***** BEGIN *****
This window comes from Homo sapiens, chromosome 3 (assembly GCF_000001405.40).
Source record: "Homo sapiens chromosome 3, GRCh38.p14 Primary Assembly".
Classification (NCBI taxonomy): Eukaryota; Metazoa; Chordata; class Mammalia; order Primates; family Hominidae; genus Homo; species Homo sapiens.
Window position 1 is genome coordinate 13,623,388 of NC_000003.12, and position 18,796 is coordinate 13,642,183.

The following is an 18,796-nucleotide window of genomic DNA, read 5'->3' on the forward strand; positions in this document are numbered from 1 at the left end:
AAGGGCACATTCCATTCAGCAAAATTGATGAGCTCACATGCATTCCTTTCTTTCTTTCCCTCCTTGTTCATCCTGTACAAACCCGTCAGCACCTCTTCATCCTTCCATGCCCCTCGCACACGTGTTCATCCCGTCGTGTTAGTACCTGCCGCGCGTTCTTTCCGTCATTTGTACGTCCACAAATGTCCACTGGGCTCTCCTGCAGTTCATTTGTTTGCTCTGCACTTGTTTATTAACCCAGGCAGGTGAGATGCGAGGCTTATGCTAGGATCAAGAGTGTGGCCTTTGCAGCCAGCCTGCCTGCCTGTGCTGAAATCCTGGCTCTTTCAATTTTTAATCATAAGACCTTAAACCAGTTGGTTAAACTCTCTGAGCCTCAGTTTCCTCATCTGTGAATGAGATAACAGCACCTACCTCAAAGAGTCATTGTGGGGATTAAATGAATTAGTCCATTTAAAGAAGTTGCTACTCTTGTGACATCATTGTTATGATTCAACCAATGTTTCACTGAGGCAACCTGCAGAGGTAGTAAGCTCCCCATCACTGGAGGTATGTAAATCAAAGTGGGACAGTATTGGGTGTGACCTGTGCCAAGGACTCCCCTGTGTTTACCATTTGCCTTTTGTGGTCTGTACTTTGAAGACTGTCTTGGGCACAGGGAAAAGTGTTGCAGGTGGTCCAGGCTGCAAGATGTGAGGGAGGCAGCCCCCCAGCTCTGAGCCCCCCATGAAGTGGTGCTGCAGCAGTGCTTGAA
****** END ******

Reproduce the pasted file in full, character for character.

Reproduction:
This window comes from Homo sapiens, chromosome 3 (assembly GCF_000001405.40).
Source record: "Homo sapiens chromosome 3, GRCh38.p14 Primary Assembly".
Classification (NCBI taxonomy): Eukaryota; Metazoa; Chordata; class Mammalia; order Primates; family Hominidae; genus Homo; species Homo sapiens.
Window position 1 is genome coordinate 13,623,388 of NC_000003.12, and position 18,796 is coordinate 13,642,183.

The following is an 18,796-nucleotide window of genomic DNA, read 5'->3' on the forward strand; positions in this document are numbered from 1 at the left end:
AAGGGCACATTCCATTCAGCAAAATTGATGAGCTCACATGCATTCCTTTCTTTCTTTCCCTCCTTGTTCATCCTGTACAAACCCGTCAGCACCTCTTCATCCTTCCATGCCCCTCGCACACGTGTTCATCCCGTCGTGTTAGTACCTGCCGCGCGTTCTTTCCGTCATTTGTACGTCCACAAATGTCCACTGGGCTCTCCTGCAGTTCATTTGTTTGCTCTGCACTTGTTTATTAACCCAGGCAGGTGAGATGCGAGGCTTATGCTAGGATCAAGAGTGTGGCCTTTGCAGCCAGCCTGCCTGCCTGTGCTGAAATCCTGGCTCTTTCAATTTTTAATCATAAGACCTTAAACCAGTTGGTTAAACTCTCTGAGCCTCAGTTTCCTCATCTGTGAATGAGATAACAGCACCTACCTCAAAGAGTCATTGTGGGGATTAAATGAATTAGTCCATTTAAAGAAGTTGCTACTCTTGTGACATCATTGTTATGATTCAACCAATGTTTCACTGAGGCAACCTGCAGAGGTAGTAAGCTCCCCATCACTGGAGGTATGTAAATCAAAGTGGGACAGTATTGGGTGTGACCTGTGCCAAGGACTCCCCTGTGTTTACCATTTGCCTTTTGTGGTCTGTACTTTGAAGACTGTCTTGGGCACAGGGAAAAGTGTTGCAGGTGGTCCAGGCTGCAAGATGTGAGGGAGGCAGCCCCCCAGCTCTGAGCCCCCCATGAAGTGGTGCTGCAGCAGTGCTTGAA